Entry-level Or Not, It’s All About Leverage

by “Italy”

   Welcome back readers. I’m super excited for the opportunity to write to you again. Last post I said there were some things I thought might be good to consider before taking a position at an agency specifically designed to hire blind and visually-impaired employees.

  Rather than keep you waiting, which would probably be fun for me, I’m going to go ahead and jump right into these considerations.

   First question to ask yourself, why am I taking this job? It’s important to consider your reason for taking the open position. I know you’re thinking “Of course it is. I need the money.”  This, I totally understand. However, it is important to have a solid foundation. Something that is driving you to stay employed. An anchor.  

   A person who takes a job because he or she wants to get out of the house is less likely to stay employed when things get shaky. My anchor is that I have to take care of myself and my bills surpass what my government check can cover.

   When you’re educated and working for a blind employment agency, most of the open positions are in manufacturing or call centers. It is what it is. But what happens when you get bored or frustrated with working a position that is not fulfilling?

   I came into my position ready to work. I had so much energy and zeal for what I was doing. Eventually after about the first year, I was over it. Boredom and the fact that I have so much more to offer started to take a toll on me.

   I’ve been ready to walk away on many occasions. That’s where my anchor comes in. Reality is that this job is necessary and until I have secured a new one, I will be working right where I am now.

   Second, what is your plan while working the entry- level position? This is one that I wish I would have known to consider prior to accepting my position. You may be thinking “The plan is to make money and go on fancy vacations with my friends.” And I do not disagree.

   Nevertheless, I don’t want to be the person who works an entry-level position for 10-plus years because I got comfortable and I don’t want this to be you either. You need to think about how long you want to stay in the position you’re in. 

   Is this just a measure you are taking to prepare yourself for your next job at a different company? After how many years, without promotion, will you start searching for employment?  Do you plan on moving up the ladder in this organization?

   A good question to ask the recruiter during the hiring process is whether or not there is room for advancement. If possible, inquire about success stories. Not asking for personal information on employees, but try to gain some knowledge on the success stories of the organization.

     Also, ask how long you will have to work in the position you’re hired in before you can move within the organization? This way you can keep an eye on the positions and start applying right when you’ve met the required time worked.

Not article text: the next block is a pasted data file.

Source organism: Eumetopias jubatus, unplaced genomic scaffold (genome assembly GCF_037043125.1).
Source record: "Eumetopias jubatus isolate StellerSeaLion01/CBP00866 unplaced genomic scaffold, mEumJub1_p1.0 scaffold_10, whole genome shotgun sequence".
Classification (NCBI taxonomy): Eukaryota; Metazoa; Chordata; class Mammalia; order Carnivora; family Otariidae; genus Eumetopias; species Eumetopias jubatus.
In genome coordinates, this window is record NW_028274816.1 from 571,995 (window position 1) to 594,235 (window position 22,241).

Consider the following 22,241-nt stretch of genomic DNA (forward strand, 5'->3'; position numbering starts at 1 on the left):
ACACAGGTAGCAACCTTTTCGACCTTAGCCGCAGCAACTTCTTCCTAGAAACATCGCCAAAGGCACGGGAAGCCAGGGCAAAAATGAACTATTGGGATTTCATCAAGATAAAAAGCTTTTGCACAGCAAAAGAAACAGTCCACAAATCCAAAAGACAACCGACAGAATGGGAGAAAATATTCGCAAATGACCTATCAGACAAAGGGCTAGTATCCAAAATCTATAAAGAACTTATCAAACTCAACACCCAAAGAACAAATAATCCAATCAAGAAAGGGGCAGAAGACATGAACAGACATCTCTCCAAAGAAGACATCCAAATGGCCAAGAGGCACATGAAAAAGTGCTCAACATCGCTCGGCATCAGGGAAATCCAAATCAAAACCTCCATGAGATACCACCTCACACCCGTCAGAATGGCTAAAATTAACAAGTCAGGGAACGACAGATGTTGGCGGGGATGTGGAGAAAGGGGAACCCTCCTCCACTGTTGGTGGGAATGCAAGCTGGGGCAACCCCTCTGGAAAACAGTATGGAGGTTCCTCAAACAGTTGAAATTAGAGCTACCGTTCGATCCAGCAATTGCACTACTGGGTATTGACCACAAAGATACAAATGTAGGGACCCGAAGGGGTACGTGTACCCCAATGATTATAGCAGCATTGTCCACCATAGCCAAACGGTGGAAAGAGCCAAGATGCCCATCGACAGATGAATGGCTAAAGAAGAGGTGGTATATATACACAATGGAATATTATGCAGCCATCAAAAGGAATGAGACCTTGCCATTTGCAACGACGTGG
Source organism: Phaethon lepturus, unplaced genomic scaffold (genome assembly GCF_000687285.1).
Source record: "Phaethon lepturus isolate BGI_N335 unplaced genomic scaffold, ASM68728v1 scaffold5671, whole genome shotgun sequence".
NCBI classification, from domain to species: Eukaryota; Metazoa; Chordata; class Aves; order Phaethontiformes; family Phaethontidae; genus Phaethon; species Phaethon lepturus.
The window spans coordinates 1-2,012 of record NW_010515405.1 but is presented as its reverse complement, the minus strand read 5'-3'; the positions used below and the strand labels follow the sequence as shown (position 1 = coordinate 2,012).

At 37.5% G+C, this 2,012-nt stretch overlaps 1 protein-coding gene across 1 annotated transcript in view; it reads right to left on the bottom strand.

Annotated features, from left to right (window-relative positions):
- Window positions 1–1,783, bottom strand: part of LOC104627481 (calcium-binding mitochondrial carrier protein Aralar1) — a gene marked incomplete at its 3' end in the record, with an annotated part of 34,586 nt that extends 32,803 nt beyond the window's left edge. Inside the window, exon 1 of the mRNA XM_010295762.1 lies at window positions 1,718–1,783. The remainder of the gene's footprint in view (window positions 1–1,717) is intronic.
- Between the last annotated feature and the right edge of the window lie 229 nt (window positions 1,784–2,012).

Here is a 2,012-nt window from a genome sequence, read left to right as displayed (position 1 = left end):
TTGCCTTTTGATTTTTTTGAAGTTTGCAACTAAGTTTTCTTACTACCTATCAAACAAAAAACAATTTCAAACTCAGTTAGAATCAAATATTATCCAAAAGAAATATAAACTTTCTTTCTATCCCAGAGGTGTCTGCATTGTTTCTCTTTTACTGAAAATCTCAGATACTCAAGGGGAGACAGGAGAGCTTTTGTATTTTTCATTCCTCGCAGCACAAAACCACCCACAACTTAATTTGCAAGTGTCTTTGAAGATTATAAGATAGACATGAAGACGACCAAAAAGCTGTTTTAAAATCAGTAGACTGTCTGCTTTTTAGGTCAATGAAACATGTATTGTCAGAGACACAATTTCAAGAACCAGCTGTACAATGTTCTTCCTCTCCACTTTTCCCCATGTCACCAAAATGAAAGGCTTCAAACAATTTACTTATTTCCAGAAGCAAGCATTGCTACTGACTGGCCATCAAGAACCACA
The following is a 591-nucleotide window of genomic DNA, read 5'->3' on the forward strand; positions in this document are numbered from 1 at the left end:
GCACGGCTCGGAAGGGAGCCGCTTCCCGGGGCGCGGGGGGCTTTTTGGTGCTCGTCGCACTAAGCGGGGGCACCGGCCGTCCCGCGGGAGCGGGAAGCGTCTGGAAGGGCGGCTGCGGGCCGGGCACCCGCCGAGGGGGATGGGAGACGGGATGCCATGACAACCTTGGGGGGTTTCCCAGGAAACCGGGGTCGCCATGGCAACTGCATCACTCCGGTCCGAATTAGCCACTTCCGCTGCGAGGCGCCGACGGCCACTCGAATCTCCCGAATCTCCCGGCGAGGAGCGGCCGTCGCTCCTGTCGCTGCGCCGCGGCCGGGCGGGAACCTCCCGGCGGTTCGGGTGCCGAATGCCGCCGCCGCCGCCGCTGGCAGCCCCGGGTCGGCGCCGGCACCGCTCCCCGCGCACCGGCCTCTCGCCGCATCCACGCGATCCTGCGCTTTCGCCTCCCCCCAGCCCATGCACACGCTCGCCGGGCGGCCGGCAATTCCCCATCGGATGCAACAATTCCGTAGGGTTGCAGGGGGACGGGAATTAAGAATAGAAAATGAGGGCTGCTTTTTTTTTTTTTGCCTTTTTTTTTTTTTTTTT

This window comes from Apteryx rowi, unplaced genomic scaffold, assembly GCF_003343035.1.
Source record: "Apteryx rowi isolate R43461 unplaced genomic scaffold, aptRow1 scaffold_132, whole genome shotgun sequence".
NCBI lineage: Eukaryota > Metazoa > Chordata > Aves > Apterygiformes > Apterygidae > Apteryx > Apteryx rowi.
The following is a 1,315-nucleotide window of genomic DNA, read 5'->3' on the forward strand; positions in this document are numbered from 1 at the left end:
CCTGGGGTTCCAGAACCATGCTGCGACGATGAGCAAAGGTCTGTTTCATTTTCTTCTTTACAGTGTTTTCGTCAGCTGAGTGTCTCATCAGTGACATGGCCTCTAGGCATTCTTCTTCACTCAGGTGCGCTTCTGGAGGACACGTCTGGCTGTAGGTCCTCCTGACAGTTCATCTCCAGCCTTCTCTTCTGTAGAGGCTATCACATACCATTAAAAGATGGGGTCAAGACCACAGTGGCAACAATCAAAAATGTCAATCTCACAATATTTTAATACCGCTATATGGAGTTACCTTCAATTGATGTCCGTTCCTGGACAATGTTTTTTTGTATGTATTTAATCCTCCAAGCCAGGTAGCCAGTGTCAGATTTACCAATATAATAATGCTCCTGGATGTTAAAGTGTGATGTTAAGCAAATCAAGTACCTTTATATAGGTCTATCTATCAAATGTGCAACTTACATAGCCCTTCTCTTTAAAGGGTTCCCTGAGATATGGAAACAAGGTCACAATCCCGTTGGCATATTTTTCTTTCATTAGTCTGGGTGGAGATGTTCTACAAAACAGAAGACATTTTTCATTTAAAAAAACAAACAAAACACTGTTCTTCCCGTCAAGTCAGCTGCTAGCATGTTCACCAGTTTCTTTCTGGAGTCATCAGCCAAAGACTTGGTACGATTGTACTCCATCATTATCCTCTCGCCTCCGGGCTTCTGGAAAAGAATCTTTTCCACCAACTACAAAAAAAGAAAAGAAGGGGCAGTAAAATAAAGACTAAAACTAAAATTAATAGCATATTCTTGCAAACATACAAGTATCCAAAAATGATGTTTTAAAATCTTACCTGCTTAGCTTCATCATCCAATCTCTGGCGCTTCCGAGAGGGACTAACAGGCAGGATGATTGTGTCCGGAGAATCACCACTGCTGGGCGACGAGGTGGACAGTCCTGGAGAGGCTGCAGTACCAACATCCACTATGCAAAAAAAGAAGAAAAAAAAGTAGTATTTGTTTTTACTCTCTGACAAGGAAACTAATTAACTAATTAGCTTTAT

Third, what is your ultimate career goal and how will working for this organization help you get there?

   It is important that you always keep your ultimate career goal in mind. This will keep you alert to opportunities in the organization that may give you experience related to that goal.

   National Industries for the Blind offers a variety of leadership development programs and so do some of the member agencies. There are also volunteer opportunities, especially in organizations that have programs or offer rehabilitation services. Signing up for leadership training and or volunteer opportunities is a great way to build your resume.

   The word is “leverage” people.

   Your ultimate career goal, along with these opportunities, will help you maximize your experience as a well-educated entry level employee at a blind agency

   Finally, my posts are not an attempt to get you to give up the idea of working for a blind agency. The mission of these agencies is awesome. I couldn’t be more proud of my agency’s efforts to lower the unemployment rate of the blind.

    I just want you to be sure that it’s the right move for you and that you keep your final goal in mind. You have to be a forward thinker or you’ll get caught up in a cycle of working in an area that you know you don’t belong in.

 This, Grasshopper, will lead to dissatisfaction, which will in turn lead to you becoming angry and even bitter at the circumstances you find yourself in.

Well… I guess this is farewell. Thanks Page 7, for the opportunity. I am grateful. 

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2 Comments

  1. There is a lot of dissatisfaction when the blind are employed by agencies or companies that are meant to employ the blind. Question is, what options do we seriously have. Many people I know work in such places because they can’t get hired, or can no longer be hired, by businesses that are “main stream.”

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